A-Rod among baseball’s most overpaid: Forbes
With a 3-1 record and a 2.01 Earned Run Average through his first four starts of 2011, St. Louis Cardinals pitcher Kyle Lohse(notes) is off to a promising start. It’s the least the Cards could expect after agent Scott Boras hoodwinked them into a four-year, $41 million contract extension for Lohse after the 2008 season despite a career record of 63-74.
In 2010 Lohse accomplished what few would have believed possible: He beat out the likes of Oliver Perez(notes), A.J. Burnett(notes), Kevin Millwood(notes), Josh Beckett(notes) and Javier Vasquez for the title of baseball’s most overpaid pitcher. Even with all the big money busts on the mound in 2010, Lohse’s 6.55 earned run average, 4-8 record and 129 hits allowed in 92 innings, all while raking in close to $9 million, earns him the booby prize.
|In Pictures: Baseball’s most overpaid players|
To determine the game’s most overpaid players we compared each player’s salary in 2010 to his production, measured by the Value over Replacement Player score put out at the end of the season by Baseball Prospectus. The VORP score uses myriad stats to measure a player’s productivity over and above that of a minimum salaried rookie.
To keep things fair, we separated players by service class, the better to avoid directly comparing younger players to veterans who have passed the six-year free agent threshold and whose salaries generally reside in a different bracket. So we measured each player’s production vs. salary against only those in his service class. Others leading their respective positions around the diamond on the all-overpaid list:
The numbers suggest that Lee, for example, was worth no more than $1.1 million to the Astros last season, given a performance that only moderately exceeded the expected production of a minimum salaried rookie making $400,000. By forking over $18.5 million, the Astros overpaid Lee by a whopping $17.4 million. Club brass is obviously hoping for a quick recovery – they still owe Lee some $37 million through 2012.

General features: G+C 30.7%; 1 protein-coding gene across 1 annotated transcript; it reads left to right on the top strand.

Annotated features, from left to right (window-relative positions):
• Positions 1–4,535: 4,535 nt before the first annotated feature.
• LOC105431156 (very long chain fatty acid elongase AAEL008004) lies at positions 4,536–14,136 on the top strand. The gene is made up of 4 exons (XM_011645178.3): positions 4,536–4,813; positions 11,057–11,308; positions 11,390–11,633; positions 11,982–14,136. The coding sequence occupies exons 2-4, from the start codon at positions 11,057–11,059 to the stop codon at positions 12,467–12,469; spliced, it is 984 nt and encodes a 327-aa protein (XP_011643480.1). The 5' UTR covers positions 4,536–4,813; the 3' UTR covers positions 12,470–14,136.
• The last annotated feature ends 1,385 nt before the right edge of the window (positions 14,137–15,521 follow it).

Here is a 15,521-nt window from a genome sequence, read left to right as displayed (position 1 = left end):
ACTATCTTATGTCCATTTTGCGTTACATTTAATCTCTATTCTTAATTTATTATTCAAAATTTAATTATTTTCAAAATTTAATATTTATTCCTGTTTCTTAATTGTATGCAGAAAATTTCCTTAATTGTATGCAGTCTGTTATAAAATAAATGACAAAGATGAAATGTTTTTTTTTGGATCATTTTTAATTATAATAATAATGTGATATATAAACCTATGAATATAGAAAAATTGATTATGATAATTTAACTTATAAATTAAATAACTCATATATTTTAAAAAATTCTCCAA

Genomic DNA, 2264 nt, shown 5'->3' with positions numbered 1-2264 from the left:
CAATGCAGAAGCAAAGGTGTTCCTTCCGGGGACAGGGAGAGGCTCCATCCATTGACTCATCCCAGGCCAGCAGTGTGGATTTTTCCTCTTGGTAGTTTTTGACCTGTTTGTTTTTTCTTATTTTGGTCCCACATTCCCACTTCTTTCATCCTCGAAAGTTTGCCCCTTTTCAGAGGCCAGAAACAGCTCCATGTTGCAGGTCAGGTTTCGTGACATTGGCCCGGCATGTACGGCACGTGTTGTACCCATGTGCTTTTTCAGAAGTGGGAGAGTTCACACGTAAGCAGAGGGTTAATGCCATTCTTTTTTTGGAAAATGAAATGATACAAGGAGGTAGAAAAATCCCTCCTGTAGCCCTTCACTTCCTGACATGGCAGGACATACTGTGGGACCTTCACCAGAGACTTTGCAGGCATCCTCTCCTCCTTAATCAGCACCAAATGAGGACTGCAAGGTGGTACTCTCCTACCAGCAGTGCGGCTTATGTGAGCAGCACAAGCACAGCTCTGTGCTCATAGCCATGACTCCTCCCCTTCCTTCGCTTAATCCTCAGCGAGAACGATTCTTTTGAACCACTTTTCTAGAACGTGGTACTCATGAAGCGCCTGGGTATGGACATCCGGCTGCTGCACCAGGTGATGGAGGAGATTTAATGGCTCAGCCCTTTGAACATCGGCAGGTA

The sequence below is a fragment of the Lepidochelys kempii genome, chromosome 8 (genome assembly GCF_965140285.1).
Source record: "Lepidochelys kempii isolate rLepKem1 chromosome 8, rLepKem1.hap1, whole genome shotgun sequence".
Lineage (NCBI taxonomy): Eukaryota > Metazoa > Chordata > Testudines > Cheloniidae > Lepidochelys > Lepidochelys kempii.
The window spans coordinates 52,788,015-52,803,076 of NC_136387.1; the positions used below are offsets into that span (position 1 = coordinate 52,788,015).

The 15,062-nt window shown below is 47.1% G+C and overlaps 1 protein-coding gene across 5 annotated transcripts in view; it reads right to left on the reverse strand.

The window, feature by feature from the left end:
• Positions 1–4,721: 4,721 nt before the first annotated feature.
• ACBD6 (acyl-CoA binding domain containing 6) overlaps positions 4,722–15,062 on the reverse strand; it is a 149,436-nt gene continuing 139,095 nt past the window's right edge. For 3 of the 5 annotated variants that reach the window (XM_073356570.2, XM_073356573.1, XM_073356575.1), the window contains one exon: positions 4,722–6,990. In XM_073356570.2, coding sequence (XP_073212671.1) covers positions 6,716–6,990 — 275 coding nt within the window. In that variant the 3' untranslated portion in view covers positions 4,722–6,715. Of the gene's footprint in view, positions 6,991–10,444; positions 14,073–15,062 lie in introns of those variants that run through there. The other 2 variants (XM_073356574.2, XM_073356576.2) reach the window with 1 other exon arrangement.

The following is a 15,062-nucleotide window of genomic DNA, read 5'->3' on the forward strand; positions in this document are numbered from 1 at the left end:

One thing to note: any player who registers a negative VORP is theoretically “overpaid ” by even more than his salary – he’s producing less than what the minimum cost would bring. Mathematically speaking, that makes his deserved salary negative. The game’s most overpaid catcher last year, Detroit’s Gerald Laird(notes), turned in a -10.1 VORP for $4 million. In real terms, of course, the Tigers were only out the $4 million.
But intrinsically, based on his production (.230 batting average, 16 extra base hits) lagging that of a minimum cost replacement, Laird was overpaid by a whopping $9 million. While that figure may not affect the club directly, it shows the true disparity between productivity and pay. In theory, Laird should have written the Tigers a $5 million check for the privilege of playing – that’s what the team effectively gave up by paying him $4 million instead of $400,000 to a rookie who would have given them more.
Lohse, for his part, turned in -22.0 VORP last season, one of the five lowest in baseball and by far the lowest among players in his pay class. St. Louis pitching coach Dave Duncan is known as the best in the business, and whatever tinkering he’s done with Lohse is showing some promise in early 2011. Then again, Lohse is 90-99 with a 4.76 ERA in his 11 years. Even Duncan isn’t a miracle worker.